Nuana Momoa - Oral History interview recorded on 7 July 2014 at Karakadabu/Depo, Central Province, PNG


Mr Nuana Momoa tells the story of his father Momoa Monobe who worked as a carrier for the Australians during the Kokoda Campaign.



Warning: This site contains stories of war. Some of these interviews may include detailed and graphic descriptions of events and experiences that may be disturbing for some individuals.

Interview number 16 at Sogeri plateau on the 7th of July 2014. We have with us now Nuana Momoa of Manurinumu village, Sogeri. He's going to give us an account of his dad, Momoa Monobe, who was a carrier during the Second World War. You may start now.
When Australian army came and set up a depot, there was a depot, so they, he was a carrier there. He worked, he carried and he walked the track. And during that time, he walked, he was carrying a bag, he walked from Depot to Buna during that war.
And then during that time, even rain, they couldn't sleep. Sometimes they stand, they close their eyes, and then they got up they walked the track. And then when the war came back, they came back and the war went as far as Buna, they work, they walk, they carry things and then walk. But they didn't give up. And then it was, you know, very hard during that time. But today, today is good because we got everything here with us, like torch.
We walk the night, we got torch, but that time they don't have the torch with them. They just walk. And then my father, he went to Buna. There's a ship there. Ship. And he was standing there at the beach and then they blow that ship, that ship, it was at Buna, and then the Japs trying to come back and attack Australians, and then they said we go back, we go back to Kokoda, so they came back to Kokoda, and he settled there, and after that they went back again, so [pause]

The plane came.
The plane came and landed at Kokoda. And then they told him to get suitcase or bag and get on the aircraft and go to Australia but he couldn't do it. During that time. But it was, you know.. He was thinking about his wife, so he didn't go to Australia so he came back and settled at Manurinumu village.
OK so your father was married at the time the war arrived?
And he got two kids. Then he went to the war as a carrier.
Did your father tell you why the soldiers wanted him to jump on the plane and go to Australia? Was it just a sort of joy ride or ..
It was because they wanted to take them to the Australia. So he said well I have to go back and get my bag but he didn't go back and get his bag. He was thinking about the wife so he couldn't' do it.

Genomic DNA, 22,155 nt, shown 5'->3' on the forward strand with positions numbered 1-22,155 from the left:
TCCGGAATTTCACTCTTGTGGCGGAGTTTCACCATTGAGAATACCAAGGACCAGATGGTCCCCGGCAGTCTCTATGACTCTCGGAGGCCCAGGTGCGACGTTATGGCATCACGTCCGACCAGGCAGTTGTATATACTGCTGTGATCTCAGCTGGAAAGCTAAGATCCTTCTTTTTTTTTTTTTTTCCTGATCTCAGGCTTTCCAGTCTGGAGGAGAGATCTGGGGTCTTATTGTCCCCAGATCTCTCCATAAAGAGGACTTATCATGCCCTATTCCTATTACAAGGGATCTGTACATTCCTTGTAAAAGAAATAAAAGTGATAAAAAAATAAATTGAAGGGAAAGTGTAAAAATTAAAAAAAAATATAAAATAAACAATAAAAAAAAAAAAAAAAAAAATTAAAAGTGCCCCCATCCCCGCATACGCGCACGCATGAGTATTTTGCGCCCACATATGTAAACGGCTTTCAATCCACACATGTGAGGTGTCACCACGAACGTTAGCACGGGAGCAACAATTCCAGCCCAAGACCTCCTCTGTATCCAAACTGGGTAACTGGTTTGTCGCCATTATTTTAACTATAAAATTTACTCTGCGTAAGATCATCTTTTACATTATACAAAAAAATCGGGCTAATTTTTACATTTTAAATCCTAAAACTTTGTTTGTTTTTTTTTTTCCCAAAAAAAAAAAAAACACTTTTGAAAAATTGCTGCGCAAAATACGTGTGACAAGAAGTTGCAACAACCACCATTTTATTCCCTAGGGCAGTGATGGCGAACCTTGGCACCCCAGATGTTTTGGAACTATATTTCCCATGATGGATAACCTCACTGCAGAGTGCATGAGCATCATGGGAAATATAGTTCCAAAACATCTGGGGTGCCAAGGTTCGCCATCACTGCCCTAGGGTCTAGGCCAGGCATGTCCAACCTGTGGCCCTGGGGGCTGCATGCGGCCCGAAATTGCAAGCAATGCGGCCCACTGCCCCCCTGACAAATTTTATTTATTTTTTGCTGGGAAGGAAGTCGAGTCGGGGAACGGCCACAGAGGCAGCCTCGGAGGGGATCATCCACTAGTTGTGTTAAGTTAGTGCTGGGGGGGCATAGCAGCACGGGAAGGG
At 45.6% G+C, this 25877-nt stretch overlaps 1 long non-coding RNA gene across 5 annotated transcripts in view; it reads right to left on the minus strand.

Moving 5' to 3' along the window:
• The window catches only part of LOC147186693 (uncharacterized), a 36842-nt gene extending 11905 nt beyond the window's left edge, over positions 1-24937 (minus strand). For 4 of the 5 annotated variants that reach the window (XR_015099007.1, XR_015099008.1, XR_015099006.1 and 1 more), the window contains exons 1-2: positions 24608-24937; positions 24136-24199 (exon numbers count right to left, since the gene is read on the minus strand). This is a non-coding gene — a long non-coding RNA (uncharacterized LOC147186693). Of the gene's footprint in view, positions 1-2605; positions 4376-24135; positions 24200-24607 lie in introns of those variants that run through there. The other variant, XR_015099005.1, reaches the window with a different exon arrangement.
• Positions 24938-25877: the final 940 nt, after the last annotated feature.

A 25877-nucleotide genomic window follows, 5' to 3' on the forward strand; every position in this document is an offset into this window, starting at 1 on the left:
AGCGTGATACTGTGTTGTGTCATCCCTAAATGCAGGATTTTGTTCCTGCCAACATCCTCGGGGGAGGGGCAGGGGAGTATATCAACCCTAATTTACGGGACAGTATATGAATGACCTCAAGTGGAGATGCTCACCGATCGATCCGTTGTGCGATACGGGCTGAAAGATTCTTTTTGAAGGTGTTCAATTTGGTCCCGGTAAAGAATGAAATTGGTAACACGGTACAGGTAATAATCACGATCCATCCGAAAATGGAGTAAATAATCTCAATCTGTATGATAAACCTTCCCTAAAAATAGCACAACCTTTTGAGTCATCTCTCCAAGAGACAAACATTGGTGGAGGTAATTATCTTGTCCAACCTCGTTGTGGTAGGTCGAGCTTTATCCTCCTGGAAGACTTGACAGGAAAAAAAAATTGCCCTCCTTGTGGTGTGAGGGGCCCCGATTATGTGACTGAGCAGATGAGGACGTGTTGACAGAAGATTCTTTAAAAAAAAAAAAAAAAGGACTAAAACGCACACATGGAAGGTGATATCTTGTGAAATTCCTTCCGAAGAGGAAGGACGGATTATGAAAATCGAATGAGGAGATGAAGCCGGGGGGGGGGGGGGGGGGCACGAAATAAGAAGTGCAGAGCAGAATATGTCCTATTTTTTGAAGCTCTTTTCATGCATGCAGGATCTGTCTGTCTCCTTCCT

He was thinking about his wife, he didn't want to leave his darling. I can understand that but maybe the Australians were so happy about how he worked for them so that they want to thank him by giving him a trip to Australia. Would you agree? Did he ever say anything like that?
I told him you should get on plane and go to Australia. He said I'll stay here.
Alright. You are his first-born son?
I'm the last born from the family.
So where did you get your father's story.
From him.
From your father? You were lucky.
You know what, during that time, he told us the story and then I was walking the trail, I was a porter and I walked the trail... It was very hard you know, I think back and I said, this is what they do during the war. I became a porter, I walked. It was good but that time, their times it was very hard.
Very different. Apart from the opportunity to earn a few kina on the track, did you have any other reason for wanting to be a porter on the track?
I want to look out for my family, that's why I walked the track.
Did you ever think about your father when you were on the track?
Yes, when I walked on the trail I was thinking about my old man. During the war, he do this. I said I mustn't do this any more. I'm not going to carry the pack and walk again the track, no. My father do it, and then apply to me again. It's really sad. I became a porter, and then from porter, I joined KTA, Kokoda Track Authority, I work for Kokoda Track Authority as a ranger.. I look after Ower's Corner.
You are now a ranger?
Lay off, O.R.
Alright. What do you think about war generally? What are your thoughts, what are your feelings about war? You heard your father's stories what do you think about war?
I didn't see the war, but I heard the stories. It was very hard, because of Australians, we stay in good. But if Japanese come and look after us, I don't think we gonna stay like this.
You're happy to see Australians coming back and walking the track.
Yes, I'm happy to see them because they are friendly people, sometimes they come, they talk to us.
You still helping the Australians when they come to walk the track? You give them foods to eat?
Sometimes they give me, sometimes I give them.
They give you cigarettes and you give them pawpaw for instance?
Yes, of course.
That sounds great. Anything else you want to add on to your father's story before we end? That will be all? [acknowledged] Thank you very much for your time then.

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“Nuana Momoa - Oral History interview recorded on 7 July 2014 at Karakadabu/Depo, Central Province, PNG,” Voices from the War, accessed April 14, 2024,